A former Creek County judge convicted of exposing himself by using a sexual device while on the bench will lose his judicial retirement pay, the state Supreme Court ruled Tuesday.
Donald D. Thompson was getting $7,789 a month when his judicial retirement benefits were cut off in September 2006.
He lost those benefits on grounds his conduct violated his oath of his judicial office when he was convicted of indecent exposure.
The Supreme Court's ruling upheld a decision by the Oklahoma Public Employees Retirement System Board of Trustees. The high court's ruling was unanimous.
Thompson served about 20 months in prison after being found guilty in 2006 of four felony counts for his use of a penis pump while presiding over trials.
Thompson had asked for reinstatement of his entire judicial retirement benefits that covered the period he was on the bench from 1982 until August 2004.
Thompson appealed to Oklahoma County District Court, which upheld the board's decision. He then appealed to the Oklahoma Supreme Court.
“The uncontested facts revealed multiple felonies committed while Mr. Thompson presided over jury trials, and the offended parties included court personnel,” wrote Justice James Winchester in the court's opinion.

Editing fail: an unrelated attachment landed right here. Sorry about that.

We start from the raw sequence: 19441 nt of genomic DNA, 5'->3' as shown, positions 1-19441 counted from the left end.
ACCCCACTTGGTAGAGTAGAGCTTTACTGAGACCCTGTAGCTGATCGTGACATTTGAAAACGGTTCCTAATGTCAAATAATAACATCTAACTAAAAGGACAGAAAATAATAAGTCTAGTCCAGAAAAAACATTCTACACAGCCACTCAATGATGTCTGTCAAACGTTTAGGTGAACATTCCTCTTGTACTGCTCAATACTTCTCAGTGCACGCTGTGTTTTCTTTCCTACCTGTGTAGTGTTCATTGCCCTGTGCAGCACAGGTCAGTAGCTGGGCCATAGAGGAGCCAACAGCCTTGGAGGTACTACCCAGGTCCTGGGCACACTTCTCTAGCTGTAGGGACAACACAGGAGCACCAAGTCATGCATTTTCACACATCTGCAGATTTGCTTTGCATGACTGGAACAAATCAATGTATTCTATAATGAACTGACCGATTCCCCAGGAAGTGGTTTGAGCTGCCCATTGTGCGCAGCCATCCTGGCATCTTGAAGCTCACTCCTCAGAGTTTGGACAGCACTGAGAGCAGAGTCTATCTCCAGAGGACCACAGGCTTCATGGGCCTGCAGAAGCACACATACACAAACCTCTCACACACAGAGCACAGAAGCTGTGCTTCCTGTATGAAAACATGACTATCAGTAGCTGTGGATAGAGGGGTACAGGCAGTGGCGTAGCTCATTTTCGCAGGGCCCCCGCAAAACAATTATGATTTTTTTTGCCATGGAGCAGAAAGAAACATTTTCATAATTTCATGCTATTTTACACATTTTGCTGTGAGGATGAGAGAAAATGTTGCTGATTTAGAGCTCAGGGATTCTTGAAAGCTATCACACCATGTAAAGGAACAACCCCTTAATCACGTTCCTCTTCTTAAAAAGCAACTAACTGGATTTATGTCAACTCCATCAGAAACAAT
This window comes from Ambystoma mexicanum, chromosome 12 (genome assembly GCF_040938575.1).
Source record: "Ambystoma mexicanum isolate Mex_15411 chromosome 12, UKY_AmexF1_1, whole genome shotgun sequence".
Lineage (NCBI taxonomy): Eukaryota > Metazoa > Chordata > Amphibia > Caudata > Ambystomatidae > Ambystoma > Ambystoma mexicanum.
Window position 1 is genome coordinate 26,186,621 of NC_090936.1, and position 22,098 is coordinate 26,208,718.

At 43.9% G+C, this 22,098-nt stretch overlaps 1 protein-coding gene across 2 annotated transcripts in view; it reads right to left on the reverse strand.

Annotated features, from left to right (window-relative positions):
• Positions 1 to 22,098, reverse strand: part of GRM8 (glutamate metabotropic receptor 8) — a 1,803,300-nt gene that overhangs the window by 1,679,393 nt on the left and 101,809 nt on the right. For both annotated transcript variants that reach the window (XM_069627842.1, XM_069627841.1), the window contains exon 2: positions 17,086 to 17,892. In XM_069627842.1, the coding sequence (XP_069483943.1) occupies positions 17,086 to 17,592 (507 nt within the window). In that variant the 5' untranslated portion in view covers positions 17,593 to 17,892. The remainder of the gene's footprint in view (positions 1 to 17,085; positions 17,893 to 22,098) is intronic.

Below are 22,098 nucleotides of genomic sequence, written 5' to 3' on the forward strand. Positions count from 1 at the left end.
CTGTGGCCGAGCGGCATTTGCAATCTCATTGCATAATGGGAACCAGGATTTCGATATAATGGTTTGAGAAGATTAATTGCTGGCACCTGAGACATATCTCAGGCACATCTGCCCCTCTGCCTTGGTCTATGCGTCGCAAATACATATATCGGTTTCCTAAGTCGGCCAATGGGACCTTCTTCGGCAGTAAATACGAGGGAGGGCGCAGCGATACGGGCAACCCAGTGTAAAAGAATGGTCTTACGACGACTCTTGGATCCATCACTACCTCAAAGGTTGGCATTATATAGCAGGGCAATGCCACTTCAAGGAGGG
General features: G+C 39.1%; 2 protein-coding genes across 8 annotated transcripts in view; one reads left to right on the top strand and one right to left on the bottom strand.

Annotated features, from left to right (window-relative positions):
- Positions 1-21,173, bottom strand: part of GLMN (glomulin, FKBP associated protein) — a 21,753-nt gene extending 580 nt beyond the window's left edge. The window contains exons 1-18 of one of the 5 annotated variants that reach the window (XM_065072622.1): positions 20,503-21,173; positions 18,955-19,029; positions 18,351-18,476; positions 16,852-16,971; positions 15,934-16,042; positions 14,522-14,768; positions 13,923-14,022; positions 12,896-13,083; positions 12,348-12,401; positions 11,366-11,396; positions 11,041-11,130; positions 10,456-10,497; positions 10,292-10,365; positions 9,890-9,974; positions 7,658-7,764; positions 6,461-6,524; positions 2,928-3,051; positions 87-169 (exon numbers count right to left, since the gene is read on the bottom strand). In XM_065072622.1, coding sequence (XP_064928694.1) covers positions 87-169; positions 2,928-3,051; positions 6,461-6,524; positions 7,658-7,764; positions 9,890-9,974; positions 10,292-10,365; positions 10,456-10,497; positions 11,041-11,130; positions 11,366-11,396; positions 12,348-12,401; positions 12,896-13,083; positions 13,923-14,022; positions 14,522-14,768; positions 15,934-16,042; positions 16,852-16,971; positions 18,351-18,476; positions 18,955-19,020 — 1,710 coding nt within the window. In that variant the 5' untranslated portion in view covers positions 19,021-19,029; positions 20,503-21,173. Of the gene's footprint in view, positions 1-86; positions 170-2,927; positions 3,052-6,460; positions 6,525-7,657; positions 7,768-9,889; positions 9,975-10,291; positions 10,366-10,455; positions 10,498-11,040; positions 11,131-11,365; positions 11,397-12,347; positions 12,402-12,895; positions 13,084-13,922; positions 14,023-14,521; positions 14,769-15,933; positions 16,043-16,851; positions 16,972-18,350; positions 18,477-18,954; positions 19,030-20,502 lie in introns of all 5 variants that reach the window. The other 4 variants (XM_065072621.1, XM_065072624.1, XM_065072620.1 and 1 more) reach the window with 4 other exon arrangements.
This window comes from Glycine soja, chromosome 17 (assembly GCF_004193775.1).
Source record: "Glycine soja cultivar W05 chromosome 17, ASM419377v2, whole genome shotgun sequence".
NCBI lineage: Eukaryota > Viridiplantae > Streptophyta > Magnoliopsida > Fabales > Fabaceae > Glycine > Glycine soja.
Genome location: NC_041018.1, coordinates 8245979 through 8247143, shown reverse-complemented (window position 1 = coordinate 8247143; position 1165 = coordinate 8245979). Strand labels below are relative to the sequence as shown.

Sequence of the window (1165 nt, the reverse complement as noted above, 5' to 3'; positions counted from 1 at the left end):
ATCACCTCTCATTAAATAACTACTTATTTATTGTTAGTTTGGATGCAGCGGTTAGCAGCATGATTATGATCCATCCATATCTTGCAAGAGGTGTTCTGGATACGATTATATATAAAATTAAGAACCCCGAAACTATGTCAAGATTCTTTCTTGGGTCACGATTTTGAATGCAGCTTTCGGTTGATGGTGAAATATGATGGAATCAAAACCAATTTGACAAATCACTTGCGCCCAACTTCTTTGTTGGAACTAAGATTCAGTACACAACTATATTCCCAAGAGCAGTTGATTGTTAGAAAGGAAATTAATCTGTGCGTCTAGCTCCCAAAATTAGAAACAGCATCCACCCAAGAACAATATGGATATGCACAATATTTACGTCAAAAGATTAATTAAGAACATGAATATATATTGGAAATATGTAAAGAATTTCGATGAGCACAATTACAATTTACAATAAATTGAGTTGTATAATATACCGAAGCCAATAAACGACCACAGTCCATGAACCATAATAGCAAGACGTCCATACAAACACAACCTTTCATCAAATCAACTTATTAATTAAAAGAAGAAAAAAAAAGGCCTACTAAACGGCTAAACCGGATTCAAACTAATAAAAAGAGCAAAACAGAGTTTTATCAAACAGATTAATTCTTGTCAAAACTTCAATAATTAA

“Court reporters observed the felonious exposure of Mr. Thompson's private parts, and testified to the fact during the criminal trial. That trial resulted in conviction of felonies. Those felonies violated Mr. Thompson's oath of office.”
The uncontested evidence presented by the Oklahoma Public Employees Retirement System is “sufficient to support forfeiture,” Winchester wrote.
Thompson's attorneys had argued the convictions should have resulted in the forfeiture of only the retirement benefits during his last term in office, which began in 2003.
The Supreme Court ruled that interpretation would unfairly benefit state officials who were elected to multiple terms in office.
“Under his suggested construction, Mr. Thompson would lose less than four years of benefits after serving 22 years as a district judge, while an employee of the state who was employed 22 years and commits a felony that violates the oath of office taken when the employment commenced, would lose a total of 22 years of benefits,” Winchester wrote.
“We see no reason to believe the Legislature intended such a disproportionate penalty between state employees and state officers for violation of their oaths of office,” he wrote.
The ruling will not affect Thompson's own contributions to his pension or the retirement benefits that he received during his six years as a state legislator from 1974-80.
Legislators passed the forfeiture statute in 1981. It was not retroactive.